[Python-Dev] Bytes path support
chris.barker at noaa.gov
Fri Aug 22 20:53:01 CEST 2014
On Thu, Aug 21, 2014 at 7:42 PM, Oleg Broytman <phd at phdru.name> wrote:
> On Thu, Aug 21, 2014 at 05:30:14PM -0700, Chris Barker - NOAA Federal <
> chris.barker at noaa.gov> wrote:
> > This brings up the other key problem. If file names are (almost)
> > arbitrary bytes, how do you write one to/read one from a text file
> > with a particular encoding? ( or for that matter display it on a
> > terminal)
> There is no such thing as an encoding of text files. So we just
> write those bytes to the file
So I write bytes that are encoded one way into a text file that's encoded
another way, and expect to be abel to read that later? you're kidding,
right? Only if that's he only thing in the file -- usually not the case
with my text files.
or output them to the terminal. I often do
> that. My filesystems are full of files with names and content in
> at least 3 different encodings - koi8-r, utf-8 and cp1251. So I open a
> terminal with koi8 or utf-8 locale and fonts and some file always look
> weird. But however weird they are it's possible to work with them.
Not for me (or many other users) -- terminals are sometimes set with
ascii-only encoding, so non-ascii barfs -- or you get some weird control
characters that mess up your terminal -- dumping arbitrary bytes to a
terminal does not always "just work".
> > And people still want to say posix isn't broken in this regard?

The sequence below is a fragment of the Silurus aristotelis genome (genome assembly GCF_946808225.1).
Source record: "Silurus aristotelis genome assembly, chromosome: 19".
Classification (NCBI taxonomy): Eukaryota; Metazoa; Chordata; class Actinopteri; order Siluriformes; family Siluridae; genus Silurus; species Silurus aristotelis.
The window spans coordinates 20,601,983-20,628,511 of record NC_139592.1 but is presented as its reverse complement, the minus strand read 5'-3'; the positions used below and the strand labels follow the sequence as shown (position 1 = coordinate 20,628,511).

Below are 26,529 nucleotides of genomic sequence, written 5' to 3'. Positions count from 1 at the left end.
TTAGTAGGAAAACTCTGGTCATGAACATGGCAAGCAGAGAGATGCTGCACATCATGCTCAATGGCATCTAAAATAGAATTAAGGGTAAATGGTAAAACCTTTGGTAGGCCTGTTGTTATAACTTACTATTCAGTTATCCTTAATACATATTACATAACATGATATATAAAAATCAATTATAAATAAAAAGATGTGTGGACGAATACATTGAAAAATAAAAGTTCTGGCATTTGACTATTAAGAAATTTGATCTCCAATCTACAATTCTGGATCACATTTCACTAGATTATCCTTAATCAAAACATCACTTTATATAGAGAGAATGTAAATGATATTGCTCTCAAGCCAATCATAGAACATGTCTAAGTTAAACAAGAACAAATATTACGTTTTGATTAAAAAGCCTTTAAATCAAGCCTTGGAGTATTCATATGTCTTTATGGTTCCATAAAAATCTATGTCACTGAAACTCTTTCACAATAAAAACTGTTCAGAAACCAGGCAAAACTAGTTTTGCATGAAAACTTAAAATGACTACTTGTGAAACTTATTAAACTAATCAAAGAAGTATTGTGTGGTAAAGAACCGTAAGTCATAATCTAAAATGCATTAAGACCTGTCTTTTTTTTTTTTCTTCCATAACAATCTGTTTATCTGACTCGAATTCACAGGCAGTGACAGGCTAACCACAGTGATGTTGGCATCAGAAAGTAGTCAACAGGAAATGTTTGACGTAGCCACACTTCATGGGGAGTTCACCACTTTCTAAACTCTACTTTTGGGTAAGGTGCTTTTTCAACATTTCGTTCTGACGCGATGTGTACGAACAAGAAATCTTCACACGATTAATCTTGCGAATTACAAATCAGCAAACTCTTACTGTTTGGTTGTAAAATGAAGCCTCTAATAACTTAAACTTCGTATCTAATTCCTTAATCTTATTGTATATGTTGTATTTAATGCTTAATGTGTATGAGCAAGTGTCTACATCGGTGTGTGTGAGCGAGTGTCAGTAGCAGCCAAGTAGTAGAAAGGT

> Not at all! And broken or not broken it's what I (for many different
> reasons) prefer to use for my desktops, servers, notebooks, routers and
Sorry -- that's a Red Herring -- I agree, "broken" or "simple and
consistent" is irrelevant, we all want Python to work as well as it can on
The point is that if you are reading a file name from the system, and then
passing it back to the system, then you can treat it as just bytes -- who
cares? And if you add the byte value of 47 thing, then you can even do
basic path manipulations. But once you want to do other things with your
file name, then you need to know the encoding. And it is very, very common
for users to need to do other things with filenames, and they almost always
want them as text that they can read and understand.
Python3 supports this case very well. But it does indeed make it hard to
work with filenames when you don't know the encoding they are in. And
apparently that's pretty common -- or common enough that it would be nice
for Python to support it well. This trick is how -- we'd like the "just
pass it around and do path manipulations" case to work with (almost)
arbitrary bytes, but everything else to work naturally with text (unicode
Which brings us to the "what APIs should accept bytes" question. I think
that's been pretty much answered: All the low-level ones, so that protocol
and library programmers can write code that works on systems with undefined
But: casual users still need to do the normal things with file names and
paths, and ideally those should work the same way on all systems.
I think the way to do this is to abstract the path concept, like pathlib
does. Back in the day, paths were "just strings", and that worked OK with
py2 strings, because you could put arbitrary bytes in them. But the "py2
strings were perfect" folks seem to not acknowledge that while they are
nice for matching the posix filename model, they were a pain in the neck
when you needed to do somethign else like write them in to a JSON file or
something. From my personal experience, non-ascii filenames are much easier
to deal with if I use unicode for filenames everywhere (py2). Somehow, I
have yet to be bitten by mixed encoding in filenames.
So will using a surrogate-escape error handling with pathlib make all this
Christopher Barker, Ph.D.
Emergency Response Division
NOAA/NOS/OR&R (206) 526-6959 voice
7600 Sand Point Way NE (206) 526-6329 fax
Seattle, WA 98115 (206) 526-6317 main reception
Chris.Barker at noaa.gov
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